# [FOM] Mathematics ***is*** formalising of our thought and intuition

Thu May 27 17:11:51 EDT 2010

```I again change the subject to not mix things with Timothy Y. Chow's
Formalization Thesis which makes a different accent.

See the discussion below.

-- VS

----- Original Message ----
> From: "hendrik at topoi.pooq.com" <hendrik at topoi.pooq.com>
> To: fom at cs.nyu.edu
> Sent: Wed, May 26, 2010 2:22:40 PM
> Subject: Re: [FOM] Formalization Thesis: A second attempt

> On Tue, May 25, 2010 at 08:57:14AM -0700, Paul Budnik wrote:
> > On 05/21/2010 02:11 PM, Timothy Y. Chow wrote:
> > > Vladimir Sazonov<vladimir.sazonov at yahoo.com>  wrote:
> > >>
> > >> Mathematics ***is*** formalising of our thought and intuition.
> > >>
> > >
> > That seems too general.
>
> Perhaps step back from formalisiation a bit.  Try
>
> Mathematics is the art and practice of devising and using conceptual
> spaces where long sequences of reasoning steps can be carried out
> without error.
>
> Formalism is an important tool, but it isn't the only one.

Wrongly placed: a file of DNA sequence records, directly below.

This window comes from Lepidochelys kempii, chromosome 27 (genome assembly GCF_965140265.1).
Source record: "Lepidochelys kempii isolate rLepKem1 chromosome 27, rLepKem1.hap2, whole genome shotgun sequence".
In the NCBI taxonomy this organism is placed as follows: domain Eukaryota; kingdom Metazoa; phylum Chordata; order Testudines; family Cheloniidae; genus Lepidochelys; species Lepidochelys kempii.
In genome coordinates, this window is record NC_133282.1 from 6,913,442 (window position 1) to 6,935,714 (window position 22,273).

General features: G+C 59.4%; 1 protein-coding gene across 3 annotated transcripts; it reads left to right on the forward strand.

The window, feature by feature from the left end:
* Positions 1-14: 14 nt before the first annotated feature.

First, I like your formulation and I read it as intuitively
very close to my.

Evidently, "conceptual spaces" belong to our thought and intuition.

As I wrote in a recent posting, I also understand "formal" in a wide
sense as "semi-formal" including here e.g. also Euclid's geometrical
proofs which were not absolutely formal in the contemporary sense.
Mathematics since the time at least of Euclid clearly separates
the form of our thought/reasoning from its content/intuition,
and correctness of mathematical reasoning is determined exclusively
by its form rather that by content.

I hope that these comments should make it clear that we really
have very close formulations because "long sequences of reasoning
steps" are just derivation steps which, if are not completely formal,
are completely (and potentially, as I always emphasise) formalisable.

If a derivation is and remains doubtful to be (potentially) formalisable
it will never be accepted as mathematical one by the mathematical community.